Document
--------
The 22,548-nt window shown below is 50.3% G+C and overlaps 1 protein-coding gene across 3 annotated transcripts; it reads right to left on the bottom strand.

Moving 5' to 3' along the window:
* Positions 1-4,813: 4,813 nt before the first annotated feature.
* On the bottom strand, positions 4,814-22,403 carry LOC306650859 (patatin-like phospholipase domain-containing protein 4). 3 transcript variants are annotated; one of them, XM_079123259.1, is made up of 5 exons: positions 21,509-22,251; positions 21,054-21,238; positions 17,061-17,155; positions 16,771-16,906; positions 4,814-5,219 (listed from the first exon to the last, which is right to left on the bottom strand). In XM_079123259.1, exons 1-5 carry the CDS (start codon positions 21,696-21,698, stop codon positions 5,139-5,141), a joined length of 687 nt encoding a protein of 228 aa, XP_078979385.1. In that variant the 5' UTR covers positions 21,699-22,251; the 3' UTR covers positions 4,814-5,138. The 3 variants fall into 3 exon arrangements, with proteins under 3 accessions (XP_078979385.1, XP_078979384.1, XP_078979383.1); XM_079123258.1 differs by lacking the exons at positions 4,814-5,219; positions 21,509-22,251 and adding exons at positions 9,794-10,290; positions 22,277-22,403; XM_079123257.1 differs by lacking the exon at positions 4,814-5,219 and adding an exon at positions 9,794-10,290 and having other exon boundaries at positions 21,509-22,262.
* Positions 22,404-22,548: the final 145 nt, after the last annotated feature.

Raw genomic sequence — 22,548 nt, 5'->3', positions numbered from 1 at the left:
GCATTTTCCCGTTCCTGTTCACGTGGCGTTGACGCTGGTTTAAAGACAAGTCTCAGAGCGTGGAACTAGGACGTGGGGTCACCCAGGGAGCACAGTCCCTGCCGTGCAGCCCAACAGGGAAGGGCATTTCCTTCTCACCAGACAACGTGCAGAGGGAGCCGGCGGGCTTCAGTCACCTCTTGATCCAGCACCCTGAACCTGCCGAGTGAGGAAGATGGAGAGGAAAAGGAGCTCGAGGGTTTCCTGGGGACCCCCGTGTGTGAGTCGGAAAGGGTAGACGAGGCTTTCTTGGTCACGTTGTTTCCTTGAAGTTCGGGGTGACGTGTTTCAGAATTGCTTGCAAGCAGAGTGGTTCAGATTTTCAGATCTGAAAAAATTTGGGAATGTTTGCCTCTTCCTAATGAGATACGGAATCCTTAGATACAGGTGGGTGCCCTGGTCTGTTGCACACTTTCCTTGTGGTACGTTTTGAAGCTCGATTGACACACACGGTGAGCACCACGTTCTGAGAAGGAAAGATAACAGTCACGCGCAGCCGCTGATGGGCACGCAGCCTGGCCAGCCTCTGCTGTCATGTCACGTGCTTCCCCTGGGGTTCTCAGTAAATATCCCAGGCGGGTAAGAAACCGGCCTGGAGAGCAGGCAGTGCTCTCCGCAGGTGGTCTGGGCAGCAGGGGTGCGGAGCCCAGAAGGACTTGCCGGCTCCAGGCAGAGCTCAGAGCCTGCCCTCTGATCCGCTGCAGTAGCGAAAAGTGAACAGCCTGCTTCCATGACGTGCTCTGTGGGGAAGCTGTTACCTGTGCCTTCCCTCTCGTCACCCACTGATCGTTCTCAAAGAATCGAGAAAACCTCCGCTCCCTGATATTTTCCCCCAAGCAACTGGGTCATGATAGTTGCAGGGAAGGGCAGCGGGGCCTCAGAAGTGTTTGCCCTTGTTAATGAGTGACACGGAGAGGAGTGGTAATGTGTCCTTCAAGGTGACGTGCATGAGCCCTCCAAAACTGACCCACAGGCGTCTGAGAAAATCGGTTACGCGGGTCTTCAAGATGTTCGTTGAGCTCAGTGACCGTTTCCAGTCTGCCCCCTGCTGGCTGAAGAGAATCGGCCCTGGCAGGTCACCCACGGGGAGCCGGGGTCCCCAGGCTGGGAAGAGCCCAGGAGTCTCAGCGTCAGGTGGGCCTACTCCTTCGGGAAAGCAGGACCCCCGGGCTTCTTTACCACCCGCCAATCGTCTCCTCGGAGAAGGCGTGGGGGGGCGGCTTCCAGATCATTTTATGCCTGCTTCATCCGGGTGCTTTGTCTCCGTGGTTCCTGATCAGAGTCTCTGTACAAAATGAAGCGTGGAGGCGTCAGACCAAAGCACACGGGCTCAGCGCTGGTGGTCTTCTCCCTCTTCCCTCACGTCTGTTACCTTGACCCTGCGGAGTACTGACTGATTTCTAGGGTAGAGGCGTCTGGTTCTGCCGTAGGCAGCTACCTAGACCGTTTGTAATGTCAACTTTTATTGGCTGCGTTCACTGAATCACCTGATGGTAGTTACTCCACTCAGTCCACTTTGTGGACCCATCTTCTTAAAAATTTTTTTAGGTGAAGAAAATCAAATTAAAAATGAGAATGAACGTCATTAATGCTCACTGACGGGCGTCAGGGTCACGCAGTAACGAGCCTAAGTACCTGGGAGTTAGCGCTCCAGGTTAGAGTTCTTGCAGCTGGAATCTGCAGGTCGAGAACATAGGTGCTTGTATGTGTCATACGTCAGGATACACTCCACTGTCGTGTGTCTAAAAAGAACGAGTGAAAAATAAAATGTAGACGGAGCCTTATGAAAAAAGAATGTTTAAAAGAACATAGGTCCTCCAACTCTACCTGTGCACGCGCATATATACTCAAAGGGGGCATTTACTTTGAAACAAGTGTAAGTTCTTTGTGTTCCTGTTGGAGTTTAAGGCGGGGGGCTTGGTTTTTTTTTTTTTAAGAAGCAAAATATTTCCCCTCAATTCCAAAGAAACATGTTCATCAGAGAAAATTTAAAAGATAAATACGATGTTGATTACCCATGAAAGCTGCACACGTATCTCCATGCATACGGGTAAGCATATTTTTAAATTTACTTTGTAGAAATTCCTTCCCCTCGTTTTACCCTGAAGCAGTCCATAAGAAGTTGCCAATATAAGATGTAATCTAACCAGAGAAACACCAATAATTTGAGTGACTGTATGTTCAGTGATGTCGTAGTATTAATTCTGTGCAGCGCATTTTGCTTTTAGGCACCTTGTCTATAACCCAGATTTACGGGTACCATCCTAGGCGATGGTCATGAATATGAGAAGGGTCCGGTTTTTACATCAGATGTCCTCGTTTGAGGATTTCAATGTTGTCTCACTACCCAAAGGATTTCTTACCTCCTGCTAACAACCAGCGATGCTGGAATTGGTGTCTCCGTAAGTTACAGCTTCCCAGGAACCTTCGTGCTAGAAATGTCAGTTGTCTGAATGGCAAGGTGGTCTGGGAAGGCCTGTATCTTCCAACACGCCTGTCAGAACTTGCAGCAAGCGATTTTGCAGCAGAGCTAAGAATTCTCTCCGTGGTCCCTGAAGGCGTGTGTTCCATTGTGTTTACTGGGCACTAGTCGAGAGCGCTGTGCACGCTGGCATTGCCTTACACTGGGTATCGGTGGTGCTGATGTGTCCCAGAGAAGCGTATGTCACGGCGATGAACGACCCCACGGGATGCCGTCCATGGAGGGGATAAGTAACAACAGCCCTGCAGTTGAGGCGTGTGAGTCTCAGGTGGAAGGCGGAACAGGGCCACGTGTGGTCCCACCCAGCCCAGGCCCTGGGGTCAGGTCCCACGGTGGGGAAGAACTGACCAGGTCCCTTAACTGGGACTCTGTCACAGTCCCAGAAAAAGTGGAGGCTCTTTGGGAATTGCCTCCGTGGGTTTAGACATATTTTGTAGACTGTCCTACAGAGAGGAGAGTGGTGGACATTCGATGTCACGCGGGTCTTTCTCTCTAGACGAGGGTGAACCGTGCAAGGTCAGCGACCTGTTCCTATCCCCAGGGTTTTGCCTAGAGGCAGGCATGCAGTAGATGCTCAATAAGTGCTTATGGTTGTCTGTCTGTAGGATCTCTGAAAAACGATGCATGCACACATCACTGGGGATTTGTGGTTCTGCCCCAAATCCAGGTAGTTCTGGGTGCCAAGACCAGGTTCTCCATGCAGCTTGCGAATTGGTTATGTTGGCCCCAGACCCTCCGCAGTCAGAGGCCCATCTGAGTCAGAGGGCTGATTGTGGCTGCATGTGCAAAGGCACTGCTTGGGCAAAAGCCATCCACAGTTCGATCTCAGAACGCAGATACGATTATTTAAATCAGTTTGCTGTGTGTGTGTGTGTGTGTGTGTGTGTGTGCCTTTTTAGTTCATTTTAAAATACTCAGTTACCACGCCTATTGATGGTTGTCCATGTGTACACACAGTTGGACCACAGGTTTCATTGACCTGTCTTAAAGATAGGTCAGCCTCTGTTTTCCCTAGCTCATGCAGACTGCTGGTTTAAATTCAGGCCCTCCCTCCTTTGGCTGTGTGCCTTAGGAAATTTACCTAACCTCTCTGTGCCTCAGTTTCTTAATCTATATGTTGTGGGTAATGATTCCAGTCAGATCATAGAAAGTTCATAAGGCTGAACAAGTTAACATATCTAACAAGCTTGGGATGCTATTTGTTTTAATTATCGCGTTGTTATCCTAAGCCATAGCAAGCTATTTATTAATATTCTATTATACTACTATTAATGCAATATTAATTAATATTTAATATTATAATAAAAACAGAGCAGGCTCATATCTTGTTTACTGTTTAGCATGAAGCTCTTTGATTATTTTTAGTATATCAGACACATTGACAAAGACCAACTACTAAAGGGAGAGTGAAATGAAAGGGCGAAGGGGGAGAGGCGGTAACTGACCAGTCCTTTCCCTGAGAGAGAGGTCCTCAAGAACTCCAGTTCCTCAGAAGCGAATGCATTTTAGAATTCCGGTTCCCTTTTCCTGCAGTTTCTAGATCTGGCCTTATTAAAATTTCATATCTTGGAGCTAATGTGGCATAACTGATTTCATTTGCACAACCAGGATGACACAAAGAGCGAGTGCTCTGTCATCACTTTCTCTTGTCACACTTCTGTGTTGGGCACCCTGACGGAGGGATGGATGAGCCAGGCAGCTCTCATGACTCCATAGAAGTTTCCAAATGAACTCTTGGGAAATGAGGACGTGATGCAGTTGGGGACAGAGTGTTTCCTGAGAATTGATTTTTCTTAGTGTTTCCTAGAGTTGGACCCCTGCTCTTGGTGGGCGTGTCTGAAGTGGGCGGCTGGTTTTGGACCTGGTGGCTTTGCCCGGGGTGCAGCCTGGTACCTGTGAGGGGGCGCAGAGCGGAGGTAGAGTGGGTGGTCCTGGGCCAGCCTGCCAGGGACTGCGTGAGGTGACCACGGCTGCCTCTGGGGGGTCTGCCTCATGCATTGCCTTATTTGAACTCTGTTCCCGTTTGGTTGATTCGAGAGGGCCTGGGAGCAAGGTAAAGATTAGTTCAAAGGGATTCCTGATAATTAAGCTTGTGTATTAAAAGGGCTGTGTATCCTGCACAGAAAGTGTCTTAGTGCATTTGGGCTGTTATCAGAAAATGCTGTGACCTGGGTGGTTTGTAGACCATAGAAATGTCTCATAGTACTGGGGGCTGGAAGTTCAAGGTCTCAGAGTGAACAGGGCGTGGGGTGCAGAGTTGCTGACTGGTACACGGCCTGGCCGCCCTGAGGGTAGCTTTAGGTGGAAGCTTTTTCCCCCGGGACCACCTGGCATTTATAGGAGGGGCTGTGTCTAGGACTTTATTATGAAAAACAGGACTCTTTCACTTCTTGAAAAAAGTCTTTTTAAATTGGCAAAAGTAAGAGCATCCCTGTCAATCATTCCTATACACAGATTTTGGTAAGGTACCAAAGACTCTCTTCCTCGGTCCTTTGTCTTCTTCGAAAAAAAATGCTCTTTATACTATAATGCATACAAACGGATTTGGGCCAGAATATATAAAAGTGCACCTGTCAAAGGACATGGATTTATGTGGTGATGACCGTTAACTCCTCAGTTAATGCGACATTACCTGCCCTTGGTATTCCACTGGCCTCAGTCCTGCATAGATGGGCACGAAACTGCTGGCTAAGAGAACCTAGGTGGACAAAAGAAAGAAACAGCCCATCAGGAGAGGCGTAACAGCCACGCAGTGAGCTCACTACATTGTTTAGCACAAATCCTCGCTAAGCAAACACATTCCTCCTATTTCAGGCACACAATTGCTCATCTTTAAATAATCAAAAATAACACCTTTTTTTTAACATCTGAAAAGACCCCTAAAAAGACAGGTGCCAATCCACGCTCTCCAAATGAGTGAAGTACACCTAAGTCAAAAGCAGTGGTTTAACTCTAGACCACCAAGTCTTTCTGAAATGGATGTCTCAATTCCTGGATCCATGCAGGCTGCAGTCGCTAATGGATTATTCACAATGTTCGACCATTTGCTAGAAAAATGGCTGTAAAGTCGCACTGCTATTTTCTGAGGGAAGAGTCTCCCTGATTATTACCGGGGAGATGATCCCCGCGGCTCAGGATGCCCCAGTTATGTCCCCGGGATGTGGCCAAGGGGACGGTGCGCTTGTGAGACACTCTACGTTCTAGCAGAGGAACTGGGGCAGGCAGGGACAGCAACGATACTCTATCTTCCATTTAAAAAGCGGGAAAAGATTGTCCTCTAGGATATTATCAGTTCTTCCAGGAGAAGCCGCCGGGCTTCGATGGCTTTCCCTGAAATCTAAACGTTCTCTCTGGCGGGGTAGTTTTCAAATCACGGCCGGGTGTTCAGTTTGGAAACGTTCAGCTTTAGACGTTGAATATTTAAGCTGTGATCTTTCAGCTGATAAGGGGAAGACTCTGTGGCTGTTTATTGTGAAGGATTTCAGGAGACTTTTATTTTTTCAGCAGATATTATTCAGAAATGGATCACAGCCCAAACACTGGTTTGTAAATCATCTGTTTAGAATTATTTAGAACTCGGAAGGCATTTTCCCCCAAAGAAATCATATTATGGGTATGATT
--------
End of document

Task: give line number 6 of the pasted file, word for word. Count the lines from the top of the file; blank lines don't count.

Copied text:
Raw genomic sequence — 22,548 nt, 5'->3', positions numbered from 1 at the left: